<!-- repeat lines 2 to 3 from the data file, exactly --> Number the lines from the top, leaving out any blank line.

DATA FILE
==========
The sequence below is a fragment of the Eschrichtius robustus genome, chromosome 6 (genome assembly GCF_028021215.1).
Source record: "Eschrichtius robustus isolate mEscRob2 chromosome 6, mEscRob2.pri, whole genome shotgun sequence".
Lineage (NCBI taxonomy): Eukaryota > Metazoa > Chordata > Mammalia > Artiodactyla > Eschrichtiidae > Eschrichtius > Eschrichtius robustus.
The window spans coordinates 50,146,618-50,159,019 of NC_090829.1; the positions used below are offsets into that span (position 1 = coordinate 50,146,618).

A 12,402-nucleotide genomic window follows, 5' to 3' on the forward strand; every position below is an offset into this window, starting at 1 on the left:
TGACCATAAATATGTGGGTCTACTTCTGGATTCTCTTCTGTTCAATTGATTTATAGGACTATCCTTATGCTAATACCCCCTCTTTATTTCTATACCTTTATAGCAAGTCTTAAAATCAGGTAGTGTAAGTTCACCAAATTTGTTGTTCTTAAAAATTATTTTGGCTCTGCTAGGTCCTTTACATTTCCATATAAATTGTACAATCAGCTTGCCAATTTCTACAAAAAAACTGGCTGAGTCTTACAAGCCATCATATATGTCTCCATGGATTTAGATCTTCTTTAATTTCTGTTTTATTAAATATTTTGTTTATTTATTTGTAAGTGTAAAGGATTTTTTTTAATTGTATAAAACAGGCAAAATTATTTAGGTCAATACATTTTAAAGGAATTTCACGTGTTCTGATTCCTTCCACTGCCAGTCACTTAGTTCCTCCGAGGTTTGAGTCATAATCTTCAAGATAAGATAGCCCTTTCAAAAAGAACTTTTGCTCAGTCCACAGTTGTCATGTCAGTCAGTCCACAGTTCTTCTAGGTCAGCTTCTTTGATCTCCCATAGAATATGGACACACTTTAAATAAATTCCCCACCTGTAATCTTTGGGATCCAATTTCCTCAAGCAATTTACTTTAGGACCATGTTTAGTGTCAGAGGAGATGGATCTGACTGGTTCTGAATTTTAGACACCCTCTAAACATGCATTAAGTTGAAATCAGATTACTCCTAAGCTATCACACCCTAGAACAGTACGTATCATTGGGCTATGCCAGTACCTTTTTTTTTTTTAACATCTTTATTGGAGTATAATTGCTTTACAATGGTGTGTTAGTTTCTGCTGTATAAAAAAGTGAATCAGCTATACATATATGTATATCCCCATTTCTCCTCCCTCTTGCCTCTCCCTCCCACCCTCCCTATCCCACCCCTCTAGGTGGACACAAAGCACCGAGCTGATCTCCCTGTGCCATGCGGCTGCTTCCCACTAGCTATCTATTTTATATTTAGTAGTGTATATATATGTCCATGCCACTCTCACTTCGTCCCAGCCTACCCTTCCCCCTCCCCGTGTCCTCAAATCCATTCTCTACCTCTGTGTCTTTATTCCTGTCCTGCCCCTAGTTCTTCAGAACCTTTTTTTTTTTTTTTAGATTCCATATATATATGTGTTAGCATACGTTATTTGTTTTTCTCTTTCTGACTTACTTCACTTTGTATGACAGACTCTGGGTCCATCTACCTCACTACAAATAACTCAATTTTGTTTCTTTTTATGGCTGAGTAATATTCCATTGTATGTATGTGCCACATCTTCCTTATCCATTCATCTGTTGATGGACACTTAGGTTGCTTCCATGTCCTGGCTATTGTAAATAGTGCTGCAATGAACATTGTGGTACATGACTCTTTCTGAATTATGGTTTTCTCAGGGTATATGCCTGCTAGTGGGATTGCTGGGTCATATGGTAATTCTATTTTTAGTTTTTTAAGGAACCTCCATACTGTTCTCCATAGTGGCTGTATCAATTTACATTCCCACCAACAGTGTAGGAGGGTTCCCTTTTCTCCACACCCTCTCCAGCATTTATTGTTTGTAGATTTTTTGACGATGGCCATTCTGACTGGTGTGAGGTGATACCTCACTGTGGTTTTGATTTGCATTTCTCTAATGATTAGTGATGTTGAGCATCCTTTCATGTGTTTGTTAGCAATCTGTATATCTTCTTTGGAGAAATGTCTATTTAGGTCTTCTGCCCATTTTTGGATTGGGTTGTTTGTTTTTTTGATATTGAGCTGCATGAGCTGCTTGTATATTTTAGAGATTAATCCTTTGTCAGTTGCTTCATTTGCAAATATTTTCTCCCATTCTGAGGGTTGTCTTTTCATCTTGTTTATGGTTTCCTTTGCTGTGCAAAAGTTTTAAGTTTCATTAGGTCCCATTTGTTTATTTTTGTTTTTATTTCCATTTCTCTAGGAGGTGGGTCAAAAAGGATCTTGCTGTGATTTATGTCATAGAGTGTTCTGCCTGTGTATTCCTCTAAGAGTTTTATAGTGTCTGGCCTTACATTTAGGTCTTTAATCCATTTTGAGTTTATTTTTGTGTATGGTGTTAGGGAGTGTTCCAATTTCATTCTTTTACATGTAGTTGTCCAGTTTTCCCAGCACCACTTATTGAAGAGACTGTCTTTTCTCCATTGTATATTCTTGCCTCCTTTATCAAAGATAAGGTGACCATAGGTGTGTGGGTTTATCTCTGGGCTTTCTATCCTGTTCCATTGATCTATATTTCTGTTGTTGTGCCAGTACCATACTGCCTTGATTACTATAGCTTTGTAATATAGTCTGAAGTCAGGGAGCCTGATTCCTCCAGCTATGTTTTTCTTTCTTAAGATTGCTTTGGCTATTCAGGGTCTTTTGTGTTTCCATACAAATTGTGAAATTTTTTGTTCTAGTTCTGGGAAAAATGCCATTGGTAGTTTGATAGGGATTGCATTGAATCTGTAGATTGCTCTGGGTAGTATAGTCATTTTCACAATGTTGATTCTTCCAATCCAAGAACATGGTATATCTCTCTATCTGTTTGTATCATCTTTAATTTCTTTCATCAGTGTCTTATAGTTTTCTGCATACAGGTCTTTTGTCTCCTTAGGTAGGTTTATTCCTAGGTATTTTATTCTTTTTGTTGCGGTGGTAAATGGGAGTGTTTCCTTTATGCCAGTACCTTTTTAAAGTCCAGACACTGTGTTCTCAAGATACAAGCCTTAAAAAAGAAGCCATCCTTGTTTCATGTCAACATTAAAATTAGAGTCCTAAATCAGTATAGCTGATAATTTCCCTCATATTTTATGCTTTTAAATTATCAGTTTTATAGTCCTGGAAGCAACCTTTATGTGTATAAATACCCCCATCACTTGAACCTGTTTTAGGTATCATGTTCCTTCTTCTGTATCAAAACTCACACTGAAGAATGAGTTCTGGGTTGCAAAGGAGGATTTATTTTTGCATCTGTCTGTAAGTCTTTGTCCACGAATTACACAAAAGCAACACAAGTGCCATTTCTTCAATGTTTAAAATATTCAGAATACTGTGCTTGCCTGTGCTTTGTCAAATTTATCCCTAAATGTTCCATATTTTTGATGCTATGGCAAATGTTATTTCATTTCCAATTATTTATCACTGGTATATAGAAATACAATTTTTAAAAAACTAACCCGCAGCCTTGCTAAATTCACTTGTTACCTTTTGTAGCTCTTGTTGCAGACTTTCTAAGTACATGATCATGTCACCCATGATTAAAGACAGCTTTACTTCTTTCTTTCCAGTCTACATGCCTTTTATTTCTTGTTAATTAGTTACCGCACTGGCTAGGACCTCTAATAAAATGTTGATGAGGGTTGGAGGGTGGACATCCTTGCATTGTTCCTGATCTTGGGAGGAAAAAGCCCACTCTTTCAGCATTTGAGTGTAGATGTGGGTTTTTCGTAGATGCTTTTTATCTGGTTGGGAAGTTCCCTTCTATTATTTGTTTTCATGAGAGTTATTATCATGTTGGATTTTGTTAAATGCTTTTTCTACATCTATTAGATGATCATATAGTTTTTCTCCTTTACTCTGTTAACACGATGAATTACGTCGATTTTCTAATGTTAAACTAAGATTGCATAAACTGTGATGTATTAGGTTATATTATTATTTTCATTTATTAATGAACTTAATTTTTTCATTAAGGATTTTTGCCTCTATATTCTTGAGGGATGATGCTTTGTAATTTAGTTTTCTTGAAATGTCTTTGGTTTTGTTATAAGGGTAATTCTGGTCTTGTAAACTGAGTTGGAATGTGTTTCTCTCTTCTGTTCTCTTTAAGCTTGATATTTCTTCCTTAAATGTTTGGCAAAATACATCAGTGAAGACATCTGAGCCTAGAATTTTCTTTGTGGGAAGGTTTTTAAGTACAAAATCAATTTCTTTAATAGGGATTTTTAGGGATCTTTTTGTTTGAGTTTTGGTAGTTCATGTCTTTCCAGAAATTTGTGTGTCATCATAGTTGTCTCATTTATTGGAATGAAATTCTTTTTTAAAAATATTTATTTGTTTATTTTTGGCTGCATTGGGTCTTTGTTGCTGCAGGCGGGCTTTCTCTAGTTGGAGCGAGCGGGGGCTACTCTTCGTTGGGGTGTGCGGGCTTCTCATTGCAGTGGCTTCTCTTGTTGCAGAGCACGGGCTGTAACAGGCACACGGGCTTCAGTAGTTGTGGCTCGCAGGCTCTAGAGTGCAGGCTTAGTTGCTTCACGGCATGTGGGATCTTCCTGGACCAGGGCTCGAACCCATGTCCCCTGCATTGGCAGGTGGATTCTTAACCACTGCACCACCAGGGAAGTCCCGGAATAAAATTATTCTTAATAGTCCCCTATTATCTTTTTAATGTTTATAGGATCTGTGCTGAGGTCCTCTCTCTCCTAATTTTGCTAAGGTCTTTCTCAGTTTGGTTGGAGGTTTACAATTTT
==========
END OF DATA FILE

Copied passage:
Source record: "Eschrichtius robustus isolate mEscRob2 chromosome 6, mEscRob2.pri, whole genome shotgun sequence".
Lineage (NCBI taxonomy): Eukaryota > Metazoa > Chordata > Mammalia > Artiodactyla > Eschrichtiidae > Eschrichtius > Eschrichtius robustus.